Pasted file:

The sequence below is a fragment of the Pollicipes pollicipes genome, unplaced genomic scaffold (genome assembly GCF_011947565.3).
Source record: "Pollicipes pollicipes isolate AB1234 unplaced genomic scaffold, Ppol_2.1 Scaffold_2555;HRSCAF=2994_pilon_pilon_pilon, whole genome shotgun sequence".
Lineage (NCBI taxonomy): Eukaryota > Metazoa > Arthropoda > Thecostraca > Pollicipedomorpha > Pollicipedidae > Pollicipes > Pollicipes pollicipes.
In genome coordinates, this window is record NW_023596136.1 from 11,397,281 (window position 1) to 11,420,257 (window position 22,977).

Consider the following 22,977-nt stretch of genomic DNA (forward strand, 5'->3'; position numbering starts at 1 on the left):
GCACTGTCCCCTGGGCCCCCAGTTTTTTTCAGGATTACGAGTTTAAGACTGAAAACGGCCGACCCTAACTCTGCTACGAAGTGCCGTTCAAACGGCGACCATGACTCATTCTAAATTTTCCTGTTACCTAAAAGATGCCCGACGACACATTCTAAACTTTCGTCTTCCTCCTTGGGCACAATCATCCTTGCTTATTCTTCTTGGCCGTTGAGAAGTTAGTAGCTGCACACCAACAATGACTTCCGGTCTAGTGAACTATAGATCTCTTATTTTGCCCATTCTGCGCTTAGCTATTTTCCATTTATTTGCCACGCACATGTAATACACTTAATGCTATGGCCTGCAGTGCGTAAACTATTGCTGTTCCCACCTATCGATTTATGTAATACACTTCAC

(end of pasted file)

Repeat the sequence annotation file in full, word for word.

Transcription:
The sequence below is a fragment of the Pollicipes pollicipes genome, unplaced genomic scaffold (genome assembly GCF_011947565.3).
Source record: "Pollicipes pollicipes isolate AB1234 unplaced genomic scaffold, Ppol_2.1 Scaffold_2555;HRSCAF=2994_pilon_pilon_pilon, whole genome shotgun sequence".
Lineage (NCBI taxonomy): Eukaryota > Metazoa > Arthropoda > Thecostraca > Pollicipedomorpha > Pollicipedidae > Pollicipes > Pollicipes pollicipes.
In genome coordinates, this window is record NW_023596136.1 from 11,397,281 (window position 1) to 11,420,257 (window position 22,977).

Consider the following 22,977-nt stretch of genomic DNA (forward strand, 5'->3'; position numbering starts at 1 on the left):
GCACTGTCCCCTGGGCCCCCAGTTTTTTTCAGGATTACGAGTTTAAGACTGAAAACGGCCGACCCTAACTCTGCTACGAAGTGCCGTTCAAACGGCGACCATGACTCATTCTAAATTTTCCTGTTACCTAAAAGATGCCCGACGACACATTCTAAACTTTCGTCTTCCTCCTTGGGCACAATCATCCTTGCTTATTCTTCTTGGCCGTTGAGAAGTTAGTAGCTGCACACCAACAATGACTTCCGGTCTAGTGAACTATAGATCTCTTATTTTGCCCATTCTGCGCTTAGCTATTTTCCATTTATTTGCCACGCACATGTAATACACTTAATGCTATGGCCTGCAGTGCGTAAACTATTGCTGTTCCCACCTATCGATTTATGTAATACACTTCAC